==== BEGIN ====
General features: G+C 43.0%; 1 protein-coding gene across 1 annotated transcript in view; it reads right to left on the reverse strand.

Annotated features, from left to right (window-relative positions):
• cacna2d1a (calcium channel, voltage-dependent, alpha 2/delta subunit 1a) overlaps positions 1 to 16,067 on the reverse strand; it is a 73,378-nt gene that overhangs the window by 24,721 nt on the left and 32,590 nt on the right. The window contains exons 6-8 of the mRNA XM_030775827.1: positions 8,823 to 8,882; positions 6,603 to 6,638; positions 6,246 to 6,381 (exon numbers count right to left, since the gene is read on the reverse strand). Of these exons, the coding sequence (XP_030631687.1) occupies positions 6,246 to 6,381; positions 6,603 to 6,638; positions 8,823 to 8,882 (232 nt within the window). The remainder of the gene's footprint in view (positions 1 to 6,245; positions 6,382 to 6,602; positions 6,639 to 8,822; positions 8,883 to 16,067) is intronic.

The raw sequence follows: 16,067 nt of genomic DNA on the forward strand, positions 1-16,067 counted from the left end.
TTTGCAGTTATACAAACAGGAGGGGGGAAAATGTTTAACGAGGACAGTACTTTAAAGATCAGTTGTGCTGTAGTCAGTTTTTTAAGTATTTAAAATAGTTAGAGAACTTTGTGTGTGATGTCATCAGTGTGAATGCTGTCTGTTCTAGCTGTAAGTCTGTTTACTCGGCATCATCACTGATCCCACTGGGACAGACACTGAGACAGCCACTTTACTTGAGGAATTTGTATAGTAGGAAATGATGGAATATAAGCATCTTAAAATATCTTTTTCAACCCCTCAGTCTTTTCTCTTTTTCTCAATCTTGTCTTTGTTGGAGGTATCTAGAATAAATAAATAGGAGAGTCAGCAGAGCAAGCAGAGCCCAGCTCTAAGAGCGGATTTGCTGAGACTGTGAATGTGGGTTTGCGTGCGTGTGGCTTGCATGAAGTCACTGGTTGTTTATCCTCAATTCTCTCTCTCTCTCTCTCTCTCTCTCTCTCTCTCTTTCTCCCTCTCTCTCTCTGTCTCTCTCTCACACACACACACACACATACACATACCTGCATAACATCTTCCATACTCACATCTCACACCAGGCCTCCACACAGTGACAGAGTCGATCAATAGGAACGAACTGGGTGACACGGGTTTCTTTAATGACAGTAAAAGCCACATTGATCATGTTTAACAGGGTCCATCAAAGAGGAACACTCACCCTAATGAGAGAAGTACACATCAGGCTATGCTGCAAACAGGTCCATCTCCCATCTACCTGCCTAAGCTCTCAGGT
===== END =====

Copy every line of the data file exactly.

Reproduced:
General features: G+C 43.0%; 1 protein-coding gene across 1 annotated transcript in view; it reads right to left on the reverse strand.

Annotated features, from left to right (window-relative positions):
• cacna2d1a (calcium channel, voltage-dependent, alpha 2/delta subunit 1a) overlaps positions 1 to 16,067 on the reverse strand; it is a 73,378-nt gene that overhangs the window by 24,721 nt on the left and 32,590 nt on the right. The window contains exons 6-8 of the mRNA XM_030775827.1: positions 8,823 to 8,882; positions 6,603 to 6,638; positions 6,246 to 6,381 (exon numbers count right to left, since the gene is read on the reverse strand). Of these exons, the coding sequence (XP_030631687.1) occupies positions 6,246 to 6,381; positions 6,603 to 6,638; positions 8,823 to 8,882 (232 nt within the window). The remainder of the gene's footprint in view (positions 1 to 6,245; positions 6,382 to 6,602; positions 6,639 to 8,822; positions 8,883 to 16,067) is intronic.

The raw sequence follows: 16,067 nt of genomic DNA on the forward strand, positions 1-16,067 counted from the left end.
TTTGCAGTTATACAAACAGGAGGGGGGAAAATGTTTAACGAGGACAGTACTTTAAAGATCAGTTGTGCTGTAGTCAGTTTTTTAAGTATTTAAAATAGTTAGAGAACTTTGTGTGTGATGTCATCAGTGTGAATGCTGTCTGTTCTAGCTGTAAGTCTGTTTACTCGGCATCATCACTGATCCCACTGGGACAGACACTGAGACAGCCACTTTACTTGAGGAATTTGTATAGTAGGAAATGATGGAATATAAGCATCTTAAAATATCTTTTTCAACCCCTCAGTCTTTTCTCTTTTTCTCAATCTTGTCTTTGTTGGAGGTATCTAGAATAAATAAATAGGAGAGTCAGCAGAGCAAGCAGAGCCCAGCTCTAAGAGCGGATTTGCTGAGACTGTGAATGTGGGTTTGCGTGCGTGTGGCTTGCATGAAGTCACTGGTTGTTTATCCTCAATTCTCTCTCTCTCTCTCTCTCTCTCTCTCTCTCTCTTTCTCCCTCTCTCTCTCTGTCTCTCTCTCACACACACACACACACATACACATACCTGCATAACATCTTCCATACTCACATCTCACACCAGGCCTCCACACAGTGACAGAGTCGATCAATAGGAACGAACTGGGTGACACGGGTTTCTTTAATGACAGTAAAAGCCACATTGATCATGTTTAACAGGGTCCATCAAAGAGGAACACTCACCCTAATGAGAGAAGTACACATCAGGCTATGCTGCAAACAGGTCCATCTCCCATCTACCTGCCTAAGCTCTCAGGT